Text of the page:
FIG. 3 is a flow-chart depicting a process for de-energizing a light after a fixed time following activation of the light by the user. The process 300 starts 310, when a button is pressed, as shown in step 320. The button may be for example, any of the buttons or other activation mechanisms discussed above.
When the button is pressed, a light may be activated as shown in step 330. The light may be any of the lights discussed above, or those discussed below in various other watch light embodiments. As shown in step 340, the button may then be released. When the button is released then the process 300 waits for a time, x, as shown in step 350. The time, x, may be predetermined, and may be, for example, one second, two seconds, five seconds, ten seconds, or any other period of time suitable for use with the watch light. The time, x, may be measured through circuitry such as, for example, a digital timer that is started when the button is released in step 340. This technique may be particularly useful if the watch contains digital electronics for time keeping and other functions. However, even where no digital electronics are employed, a delay circuit may be devised using, for example, a resistor-capacitor network having a time constant suitable for maintaining the light in an ‘on’ state for the period of time desired. In certain embodiments, a user may control the amount of time, x, for which the light remains activated, such as through the time setting functions provided in a conventional digital watch, or through one or more dials or knobs provided on an analog watch.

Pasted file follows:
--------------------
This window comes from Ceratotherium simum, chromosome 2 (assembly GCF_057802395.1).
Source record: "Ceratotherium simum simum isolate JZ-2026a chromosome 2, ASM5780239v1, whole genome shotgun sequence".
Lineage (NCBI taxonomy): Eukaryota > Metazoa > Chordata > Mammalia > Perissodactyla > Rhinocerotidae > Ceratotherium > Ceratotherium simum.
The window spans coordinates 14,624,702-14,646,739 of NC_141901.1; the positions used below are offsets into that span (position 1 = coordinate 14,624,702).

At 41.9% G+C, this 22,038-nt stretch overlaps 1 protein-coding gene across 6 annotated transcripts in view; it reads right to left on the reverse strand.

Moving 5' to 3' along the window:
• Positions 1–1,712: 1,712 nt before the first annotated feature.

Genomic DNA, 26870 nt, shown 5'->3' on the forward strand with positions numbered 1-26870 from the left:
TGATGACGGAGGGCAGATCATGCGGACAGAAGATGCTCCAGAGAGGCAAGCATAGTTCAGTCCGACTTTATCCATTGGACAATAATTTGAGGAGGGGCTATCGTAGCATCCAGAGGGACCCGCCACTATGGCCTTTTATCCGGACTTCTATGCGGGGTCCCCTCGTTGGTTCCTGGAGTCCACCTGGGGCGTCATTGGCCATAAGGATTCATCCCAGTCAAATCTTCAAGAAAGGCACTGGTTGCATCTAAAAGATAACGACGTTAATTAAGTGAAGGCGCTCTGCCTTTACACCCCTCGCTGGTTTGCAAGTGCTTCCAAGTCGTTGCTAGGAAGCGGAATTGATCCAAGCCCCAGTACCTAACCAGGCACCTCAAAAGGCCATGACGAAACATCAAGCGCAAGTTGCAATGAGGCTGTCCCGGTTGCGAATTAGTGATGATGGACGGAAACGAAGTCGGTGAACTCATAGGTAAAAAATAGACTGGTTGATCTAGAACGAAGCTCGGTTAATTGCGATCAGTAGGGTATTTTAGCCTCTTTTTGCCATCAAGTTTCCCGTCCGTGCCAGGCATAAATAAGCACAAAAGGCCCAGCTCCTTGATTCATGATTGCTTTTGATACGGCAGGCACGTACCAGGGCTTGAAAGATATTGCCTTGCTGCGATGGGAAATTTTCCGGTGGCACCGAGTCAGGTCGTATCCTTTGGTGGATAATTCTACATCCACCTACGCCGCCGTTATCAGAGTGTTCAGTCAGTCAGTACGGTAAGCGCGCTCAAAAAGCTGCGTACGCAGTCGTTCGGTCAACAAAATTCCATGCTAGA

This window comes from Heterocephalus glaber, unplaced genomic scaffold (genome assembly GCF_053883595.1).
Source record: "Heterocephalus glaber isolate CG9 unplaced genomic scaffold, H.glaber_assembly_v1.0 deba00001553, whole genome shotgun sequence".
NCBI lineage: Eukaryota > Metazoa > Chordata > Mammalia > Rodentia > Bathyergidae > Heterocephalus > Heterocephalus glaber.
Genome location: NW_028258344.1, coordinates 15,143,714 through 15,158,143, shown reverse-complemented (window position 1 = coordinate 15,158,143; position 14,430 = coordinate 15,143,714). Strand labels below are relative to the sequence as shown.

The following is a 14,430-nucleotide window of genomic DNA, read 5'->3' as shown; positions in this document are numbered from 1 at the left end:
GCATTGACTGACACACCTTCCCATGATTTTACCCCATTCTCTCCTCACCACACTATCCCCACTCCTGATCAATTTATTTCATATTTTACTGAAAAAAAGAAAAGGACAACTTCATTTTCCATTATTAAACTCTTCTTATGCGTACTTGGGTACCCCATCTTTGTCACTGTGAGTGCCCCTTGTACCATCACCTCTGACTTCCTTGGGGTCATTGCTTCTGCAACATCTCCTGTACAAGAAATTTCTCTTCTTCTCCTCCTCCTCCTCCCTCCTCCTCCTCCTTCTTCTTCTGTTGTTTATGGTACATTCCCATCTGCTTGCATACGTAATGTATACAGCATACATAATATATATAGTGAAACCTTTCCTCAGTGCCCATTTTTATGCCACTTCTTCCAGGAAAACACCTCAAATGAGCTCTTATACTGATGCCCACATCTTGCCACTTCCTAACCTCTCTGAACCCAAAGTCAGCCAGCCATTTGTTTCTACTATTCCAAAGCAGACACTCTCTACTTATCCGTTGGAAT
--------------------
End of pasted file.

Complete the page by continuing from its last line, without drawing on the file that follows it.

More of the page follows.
Following the period of time, x, in step 350, the light may be deactivated, as shown in step 360. Deactivation may be instantaneous (or nearly instantaneous), or the deactivation may be realized as a dimming effect in which the light passes from its ‘on’ state to an ‘off’ state over a period of time such as one or two seconds. The process 300 may then finish 370, and the light may remain off until it is activated again, at which time the process 300 may begin again. It will be appreciated that variations to the above process 300 is an example, and that variations are possible. For example, the period of time, x, during which the light is held in an ‘on’ state may be determined from the moment that the button is pressed (step 320) rather than the moment that the button is released (step 340). In such an embodiment, the light may deactivate after time, x, regardless of whether the button is released, or the light may remain on past time, x, when the button is not released.